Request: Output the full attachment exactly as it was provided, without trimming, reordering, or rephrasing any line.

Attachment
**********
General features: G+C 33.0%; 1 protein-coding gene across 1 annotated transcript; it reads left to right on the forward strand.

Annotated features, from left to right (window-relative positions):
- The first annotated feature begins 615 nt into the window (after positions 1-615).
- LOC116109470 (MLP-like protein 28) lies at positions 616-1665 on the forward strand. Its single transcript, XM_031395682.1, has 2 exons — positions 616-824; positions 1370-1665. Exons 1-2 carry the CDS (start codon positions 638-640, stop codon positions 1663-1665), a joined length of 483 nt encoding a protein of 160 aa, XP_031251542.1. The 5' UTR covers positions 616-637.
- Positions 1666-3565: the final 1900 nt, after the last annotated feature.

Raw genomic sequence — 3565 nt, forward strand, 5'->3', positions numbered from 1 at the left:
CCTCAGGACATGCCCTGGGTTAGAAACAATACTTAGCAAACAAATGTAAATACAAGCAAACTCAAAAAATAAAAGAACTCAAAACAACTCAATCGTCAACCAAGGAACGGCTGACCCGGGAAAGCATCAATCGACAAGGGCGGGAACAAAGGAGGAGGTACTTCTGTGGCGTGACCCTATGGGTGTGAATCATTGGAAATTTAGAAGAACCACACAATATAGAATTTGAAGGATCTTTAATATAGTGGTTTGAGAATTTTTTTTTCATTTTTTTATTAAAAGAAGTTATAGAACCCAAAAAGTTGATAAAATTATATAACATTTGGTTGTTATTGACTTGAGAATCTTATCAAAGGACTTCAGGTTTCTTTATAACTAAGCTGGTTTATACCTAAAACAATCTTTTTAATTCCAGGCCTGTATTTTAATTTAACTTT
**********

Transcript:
General features: G+C 33.0%; 1 protein-coding gene across 1 annotated transcript; it reads left to right on the forward strand.

Annotated features, from left to right (window-relative positions):
- The first annotated feature begins 615 nt into the window (after positions 1-615).
- LOC116109470 (MLP-like protein 28) lies at positions 616-1665 on the forward strand. Its single transcript, XM_031395682.1, has 2 exons — positions 616-824; positions 1370-1665. Exons 1-2 carry the CDS (start codon positions 638-640, stop codon positions 1663-1665), a joined length of 483 nt encoding a protein of 160 aa, XP_031251542.1. The 5' UTR covers positions 616-637.
- Positions 1666-3565: the final 1900 nt, after the last annotated feature.

Raw genomic sequence — 3565 nt, forward strand, 5'->3', positions numbered from 1 at the left:
CCTCAGGACATGCCCTGGGTTAGAAACAATACTTAGCAAACAAATGTAAATACAAGCAAACTCAAAAAATAAAAGAACTCAAAACAACTCAATCGTCAACCAAGGAACGGCTGACCCGGGAAAGCATCAATCGACAAGGGCGGGAACAAAGGAGGAGGTACTTCTGTGGCGTGACCCTATGGGTGTGAATCATTGGAAATTTAGAAGAACCACACAATATAGAATTTGAAGGATCTTTAATATAGTGGTTTGAGAATTTTTTTTTCATTTTTTTATTAAAAGAAGTTATAGAACCCAAAAAGTTGATAAAATTATATAACATTTGGTTGTTATTGACTTGAGAATCTTATCAAAGGACTTCAGGTTTCTTTATAACTAAGCTGGTTTATACCTAAAACAATCTTTTTAATTCCAGGCCTGTATTTTAATTTAACTTT